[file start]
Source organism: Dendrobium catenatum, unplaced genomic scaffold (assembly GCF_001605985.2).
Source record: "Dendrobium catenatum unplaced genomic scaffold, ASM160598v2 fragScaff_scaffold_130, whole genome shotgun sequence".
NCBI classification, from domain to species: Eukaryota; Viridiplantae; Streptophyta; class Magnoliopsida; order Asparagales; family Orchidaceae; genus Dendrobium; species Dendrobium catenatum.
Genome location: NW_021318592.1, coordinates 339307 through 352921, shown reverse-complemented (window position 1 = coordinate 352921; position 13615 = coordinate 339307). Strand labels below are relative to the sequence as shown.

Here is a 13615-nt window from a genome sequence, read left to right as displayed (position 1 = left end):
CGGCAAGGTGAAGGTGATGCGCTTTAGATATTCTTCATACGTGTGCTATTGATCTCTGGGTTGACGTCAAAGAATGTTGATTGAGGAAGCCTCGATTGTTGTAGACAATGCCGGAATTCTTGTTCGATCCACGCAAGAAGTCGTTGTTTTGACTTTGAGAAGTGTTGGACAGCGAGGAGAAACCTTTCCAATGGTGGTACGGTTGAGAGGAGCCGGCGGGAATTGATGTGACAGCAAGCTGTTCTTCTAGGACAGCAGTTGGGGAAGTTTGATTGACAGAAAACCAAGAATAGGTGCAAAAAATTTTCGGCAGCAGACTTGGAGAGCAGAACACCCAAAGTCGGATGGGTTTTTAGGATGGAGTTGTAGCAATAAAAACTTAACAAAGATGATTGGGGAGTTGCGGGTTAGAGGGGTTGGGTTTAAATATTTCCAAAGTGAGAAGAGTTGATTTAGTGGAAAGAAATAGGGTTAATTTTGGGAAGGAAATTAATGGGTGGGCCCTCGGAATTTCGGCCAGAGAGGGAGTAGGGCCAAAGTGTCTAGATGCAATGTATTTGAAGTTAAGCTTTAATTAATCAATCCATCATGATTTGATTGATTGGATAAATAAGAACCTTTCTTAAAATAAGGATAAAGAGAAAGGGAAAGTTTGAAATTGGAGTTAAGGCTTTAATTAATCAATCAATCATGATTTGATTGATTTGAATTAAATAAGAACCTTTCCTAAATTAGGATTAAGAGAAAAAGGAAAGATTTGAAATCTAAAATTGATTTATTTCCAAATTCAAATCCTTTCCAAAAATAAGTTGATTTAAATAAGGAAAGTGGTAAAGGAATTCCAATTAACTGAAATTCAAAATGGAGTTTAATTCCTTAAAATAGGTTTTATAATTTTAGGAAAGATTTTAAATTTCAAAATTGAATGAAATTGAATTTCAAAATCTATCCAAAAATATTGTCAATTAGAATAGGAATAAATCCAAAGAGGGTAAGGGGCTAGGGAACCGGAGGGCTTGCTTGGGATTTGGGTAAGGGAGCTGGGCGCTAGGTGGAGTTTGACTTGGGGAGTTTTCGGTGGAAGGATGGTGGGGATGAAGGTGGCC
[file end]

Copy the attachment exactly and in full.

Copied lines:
Source organism: Dendrobium catenatum, unplaced genomic scaffold (assembly GCF_001605985.2).
Source record: "Dendrobium catenatum unplaced genomic scaffold, ASM160598v2 fragScaff_scaffold_130, whole genome shotgun sequence".
NCBI classification, from domain to species: Eukaryota; Viridiplantae; Streptophyta; class Magnoliopsida; order Asparagales; family Orchidaceae; genus Dendrobium; species Dendrobium catenatum.
Genome location: NW_021318592.1, coordinates 339307 through 352921, shown reverse-complemented (window position 1 = coordinate 352921; position 13615 = coordinate 339307). Strand labels below are relative to the sequence as shown.

Here is a 13615-nt window from a genome sequence, read left to right as displayed (position 1 = left end):
CGGCAAGGTGAAGGTGATGCGCTTTAGATATTCTTCATACGTGTGCTATTGATCTCTGGGTTGACGTCAAAGAATGTTGATTGAGGAAGCCTCGATTGTTGTAGACAATGCCGGAATTCTTGTTCGATCCACGCAAGAAGTCGTTGTTTTGACTTTGAGAAGTGTTGGACAGCGAGGAGAAACCTTTCCAATGGTGGTACGGTTGAGAGGAGCCGGCGGGAATTGATGTGACAGCAAGCTGTTCTTCTAGGACAGCAGTTGGGGAAGTTTGATTGACAGAAAACCAAGAATAGGTGCAAAAAATTTTCGGCAGCAGACTTGGAGAGCAGAACACCCAAAGTCGGATGGGTTTTTAGGATGGAGTTGTAGCAATAAAAACTTAACAAAGATGATTGGGGAGTTGCGGGTTAGAGGGGTTGGGTTTAAATATTTCCAAAGTGAGAAGAGTTGATTTAGTGGAAAGAAATAGGGTTAATTTTGGGAAGGAAATTAATGGGTGGGCCCTCGGAATTTCGGCCAGAGAGGGAGTAGGGCCAAAGTGTCTAGATGCAATGTATTTGAAGTTAAGCTTTAATTAATCAATCCATCATGATTTGATTGATTGGATAAATAAGAACCTTTCTTAAAATAAGGATAAAGAGAAAGGGAAAGTTTGAAATTGGAGTTAAGGCTTTAATTAATCAATCAATCATGATTTGATTGATTTGAATTAAATAAGAACCTTTCCTAAATTAGGATTAAGAGAAAAAGGAAAGATTTGAAATCTAAAATTGATTTATTTCCAAATTCAAATCCTTTCCAAAAATAAGTTGATTTAAATAAGGAAAGTGGTAAAGGAATTCCAATTAACTGAAATTCAAAATGGAGTTTAATTCCTTAAAATAGGTTTTATAATTTTAGGAAAGATTTTAAATTTCAAAATTGAATGAAATTGAATTTCAAAATCTATCCAAAAATATTGTCAATTAGAATAGGAATAAATCCAAAGAGGGTAAGGGGCTAGGGAACCGGAGGGCTTGCTTGGGATTTGGGTAAGGGAGCTGGGCGCTAGGTGGAGTTTGACTTGGGGAGTTTTCGGTGGAAGGATGGTGGGGATGAAGGTGGCC